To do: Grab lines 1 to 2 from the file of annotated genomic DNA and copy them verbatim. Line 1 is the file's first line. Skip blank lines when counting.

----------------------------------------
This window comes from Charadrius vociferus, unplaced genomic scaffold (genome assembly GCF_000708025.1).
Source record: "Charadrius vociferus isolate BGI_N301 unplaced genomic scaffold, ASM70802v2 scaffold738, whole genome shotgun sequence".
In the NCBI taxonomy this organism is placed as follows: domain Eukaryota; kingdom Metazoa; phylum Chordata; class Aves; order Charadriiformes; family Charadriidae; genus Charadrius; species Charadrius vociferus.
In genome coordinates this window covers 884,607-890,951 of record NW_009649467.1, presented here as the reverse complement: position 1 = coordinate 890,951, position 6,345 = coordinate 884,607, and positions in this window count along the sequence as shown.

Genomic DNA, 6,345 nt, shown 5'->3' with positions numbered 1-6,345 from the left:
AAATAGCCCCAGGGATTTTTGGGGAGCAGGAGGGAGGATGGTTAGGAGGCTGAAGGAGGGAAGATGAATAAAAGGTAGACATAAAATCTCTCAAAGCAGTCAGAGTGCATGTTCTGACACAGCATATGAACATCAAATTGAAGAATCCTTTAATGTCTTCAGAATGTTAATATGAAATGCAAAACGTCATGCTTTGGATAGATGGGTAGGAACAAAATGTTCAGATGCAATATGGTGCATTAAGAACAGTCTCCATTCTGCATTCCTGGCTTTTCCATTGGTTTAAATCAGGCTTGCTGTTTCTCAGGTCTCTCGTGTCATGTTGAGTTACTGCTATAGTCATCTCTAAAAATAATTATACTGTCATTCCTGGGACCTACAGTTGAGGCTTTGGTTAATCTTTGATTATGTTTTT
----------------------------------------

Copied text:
This window comes from Charadrius vociferus, unplaced genomic scaffold (genome assembly GCF_000708025.1).
Source record: "Charadrius vociferus isolate BGI_N301 unplaced genomic scaffold, ASM70802v2 scaffold738, whole genome shotgun sequence".